Nowadays, many young people don’t realise that not long ago we didn’t have access to all the new technology they use every day, like tablets, smartphones and IoT gadgets. Some people though remember when we only had computers, or when the internet became public. But few can remind themselves of the time we didn’t even have a computer at home. Today, let’s go back in history to when the very first silicon chip for digital computers was invented.
When And By Who Was The First Computer Invented?
Even before speaking of the invention of the first silicon chip, let’s go further back to the invention of the first computer. In the 1940s, there was an important technology revolution. At that time George Stibitz, who was one of the pioneer of modern digital computer technology, invented what was called “Model K”, the very first digital computer in history. Of course, it was not available to the public yet, as it was actually just a relay based calculator who worked only with simple binary additions.
This device was far away from what we know as computers today: it was of the size of a room and weighted approximately as much as a double-decker bus. This first computer technology was based on a vacuum tube system : it was covered in a million buzzing electronic switches. Of course, at the time, this kind of electronic machine used an incredible quantity of energy, even for the most simple calculation.
If we now jump a bit further in time, we would see how vacuum tubes were progressively replaced with transistors, which were a much smaller, reliable and longer lasting solution. This transition inspired engineers to push their research further toward a new technology which would be even more reliable, cost-effective and minuscule in size. But above all, they were looking into something that could handle even larger amounts of data.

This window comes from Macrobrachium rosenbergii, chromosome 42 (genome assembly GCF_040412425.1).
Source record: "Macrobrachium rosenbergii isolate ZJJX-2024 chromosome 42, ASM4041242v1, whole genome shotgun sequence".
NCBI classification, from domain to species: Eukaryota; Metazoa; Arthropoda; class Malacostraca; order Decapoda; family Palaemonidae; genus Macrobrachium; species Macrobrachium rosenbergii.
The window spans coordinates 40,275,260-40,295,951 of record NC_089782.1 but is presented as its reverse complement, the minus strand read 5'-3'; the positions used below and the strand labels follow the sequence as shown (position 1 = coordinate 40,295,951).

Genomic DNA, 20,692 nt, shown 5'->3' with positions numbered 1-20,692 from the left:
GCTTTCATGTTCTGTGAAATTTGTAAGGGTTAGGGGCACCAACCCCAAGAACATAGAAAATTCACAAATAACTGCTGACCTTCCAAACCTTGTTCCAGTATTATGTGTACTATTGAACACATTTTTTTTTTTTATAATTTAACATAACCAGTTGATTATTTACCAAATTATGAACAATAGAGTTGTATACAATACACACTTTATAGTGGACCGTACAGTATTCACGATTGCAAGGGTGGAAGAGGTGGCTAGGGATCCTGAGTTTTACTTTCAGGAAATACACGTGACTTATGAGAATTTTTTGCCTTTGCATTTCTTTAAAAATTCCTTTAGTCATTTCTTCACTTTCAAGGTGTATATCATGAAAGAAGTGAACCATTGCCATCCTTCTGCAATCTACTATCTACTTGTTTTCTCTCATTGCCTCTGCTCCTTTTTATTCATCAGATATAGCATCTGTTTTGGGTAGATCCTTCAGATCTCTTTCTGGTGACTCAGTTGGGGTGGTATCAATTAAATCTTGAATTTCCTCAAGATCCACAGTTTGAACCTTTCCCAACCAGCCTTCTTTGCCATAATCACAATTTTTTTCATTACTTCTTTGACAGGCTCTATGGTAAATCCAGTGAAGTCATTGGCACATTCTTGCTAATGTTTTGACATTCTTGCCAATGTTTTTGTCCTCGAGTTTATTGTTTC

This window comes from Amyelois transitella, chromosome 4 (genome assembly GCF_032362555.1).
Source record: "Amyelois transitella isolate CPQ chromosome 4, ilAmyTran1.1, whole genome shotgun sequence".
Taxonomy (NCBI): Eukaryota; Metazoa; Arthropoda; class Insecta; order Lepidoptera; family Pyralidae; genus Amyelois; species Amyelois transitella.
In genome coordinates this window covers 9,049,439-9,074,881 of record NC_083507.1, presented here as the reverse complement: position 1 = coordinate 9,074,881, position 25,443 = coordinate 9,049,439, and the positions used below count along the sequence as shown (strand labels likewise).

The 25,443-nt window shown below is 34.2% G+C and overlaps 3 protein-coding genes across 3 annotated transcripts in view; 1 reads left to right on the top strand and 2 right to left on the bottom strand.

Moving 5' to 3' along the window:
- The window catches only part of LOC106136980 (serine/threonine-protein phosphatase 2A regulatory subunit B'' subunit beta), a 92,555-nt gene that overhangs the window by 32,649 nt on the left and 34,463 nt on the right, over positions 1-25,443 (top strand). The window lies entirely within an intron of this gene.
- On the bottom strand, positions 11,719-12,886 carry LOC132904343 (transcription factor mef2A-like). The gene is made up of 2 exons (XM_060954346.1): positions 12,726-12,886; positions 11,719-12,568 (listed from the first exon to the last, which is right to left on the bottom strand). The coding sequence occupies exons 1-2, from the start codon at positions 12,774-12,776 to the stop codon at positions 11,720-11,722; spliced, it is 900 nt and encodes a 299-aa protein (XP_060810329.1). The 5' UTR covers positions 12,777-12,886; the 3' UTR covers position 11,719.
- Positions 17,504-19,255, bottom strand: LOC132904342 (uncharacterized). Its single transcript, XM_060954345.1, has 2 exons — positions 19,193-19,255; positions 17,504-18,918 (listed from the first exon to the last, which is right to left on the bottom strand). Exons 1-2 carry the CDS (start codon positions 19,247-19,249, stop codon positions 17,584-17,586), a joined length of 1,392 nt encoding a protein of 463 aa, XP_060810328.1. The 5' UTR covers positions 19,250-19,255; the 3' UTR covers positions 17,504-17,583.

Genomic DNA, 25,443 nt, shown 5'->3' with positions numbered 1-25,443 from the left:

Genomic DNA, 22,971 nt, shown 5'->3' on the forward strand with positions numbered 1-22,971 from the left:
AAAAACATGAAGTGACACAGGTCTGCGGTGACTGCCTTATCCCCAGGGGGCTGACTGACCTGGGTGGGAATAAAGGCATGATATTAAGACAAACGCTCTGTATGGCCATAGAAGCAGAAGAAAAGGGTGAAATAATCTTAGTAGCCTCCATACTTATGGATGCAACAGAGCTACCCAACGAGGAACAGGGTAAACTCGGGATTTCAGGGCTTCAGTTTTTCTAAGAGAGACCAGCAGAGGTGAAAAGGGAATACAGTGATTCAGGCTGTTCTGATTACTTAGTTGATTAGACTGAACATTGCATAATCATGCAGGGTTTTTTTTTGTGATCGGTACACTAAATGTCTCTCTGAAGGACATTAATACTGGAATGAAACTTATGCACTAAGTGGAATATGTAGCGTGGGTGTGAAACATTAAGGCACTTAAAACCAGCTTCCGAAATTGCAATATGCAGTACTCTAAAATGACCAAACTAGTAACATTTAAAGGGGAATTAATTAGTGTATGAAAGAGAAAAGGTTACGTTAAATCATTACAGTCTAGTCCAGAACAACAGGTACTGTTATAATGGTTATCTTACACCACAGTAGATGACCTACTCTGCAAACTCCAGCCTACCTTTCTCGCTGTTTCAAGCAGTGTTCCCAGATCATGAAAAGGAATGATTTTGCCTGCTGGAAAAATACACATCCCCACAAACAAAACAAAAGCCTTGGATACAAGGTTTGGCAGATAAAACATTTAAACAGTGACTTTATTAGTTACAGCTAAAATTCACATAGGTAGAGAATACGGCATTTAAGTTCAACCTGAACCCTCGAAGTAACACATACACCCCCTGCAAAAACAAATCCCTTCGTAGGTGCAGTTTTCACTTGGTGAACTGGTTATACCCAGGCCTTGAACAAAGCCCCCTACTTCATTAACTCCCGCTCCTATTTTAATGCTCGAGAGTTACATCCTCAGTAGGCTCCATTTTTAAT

… And Jack Kilby Invented The Silicon Chip
A little after the discovery of the transistor technology, in 1958, an American engineer specialised in ceramic-based circuit boards and transistorized hearing aids named Jack Kilby got hired by the now famous Texas Instrument company with the project of developing a miniaturized electronic component. His research was known as ‘the tyranny of numbers’ in circuit design, that’s to say the more components a circuit had, the more difficult it was to fuse them together with the help of traditional wiring methods.
To solve the problem, Kilby had the ingenious idea to develop an unpolished device with the help of a piece of semiconductor material made of germanium. While testing the device with an oscillator, Kilby observed a continuous sinewave, which meant that his idea was working. By gathering all circuit components into a single piece of semiconductor substrate, Kilby finally managed, on September the 12th of the same year, to finalise the very first integrated circuit, or, in other words the silicon chip we know today.
This revolutionary invention launched a new area of history that no one – not even Kilby – could have possibly imagined: the silicon chip was minuscule, consumed less energy and was far more reliable. But above all, it was much more cost-effective in terms of electronic functions. In 1959, Kilby applied for a ‘solid circuit made of germanium’ patent and in 2000, he was awarded the Nobel Prize in Physics for his contribution to this invention that revolutionised the computer world.
How Did Digital Change Life?
If we now take a step back on the history of silicon chips, it is still hard to believe how such a tiny piece of electronics, that was discovered only half a century ago, could possibly revolve the course of history such an important way. Without it, young people today wouldn’t have access to all the far-reaching technology they use every day. If you ask yourself one second how many chip-based devices are part of your everyday life, you wouldn’t have enough fingers and toes to count them.
The digital revolution we know today, with the IoT, the cloud, robotic innovations and so on, would not have been without the invention of silicon chips. It has changed every side of our lives and of the world we live now in. Without it, there would be no space exploration by NASA, no hearing aid technology for deaf people, no medical diagnostic machines for doctors, no smartphones, computers GPS,TVs, radios… And the list has no end as most of the new technologies still developped today are based on silicon chips.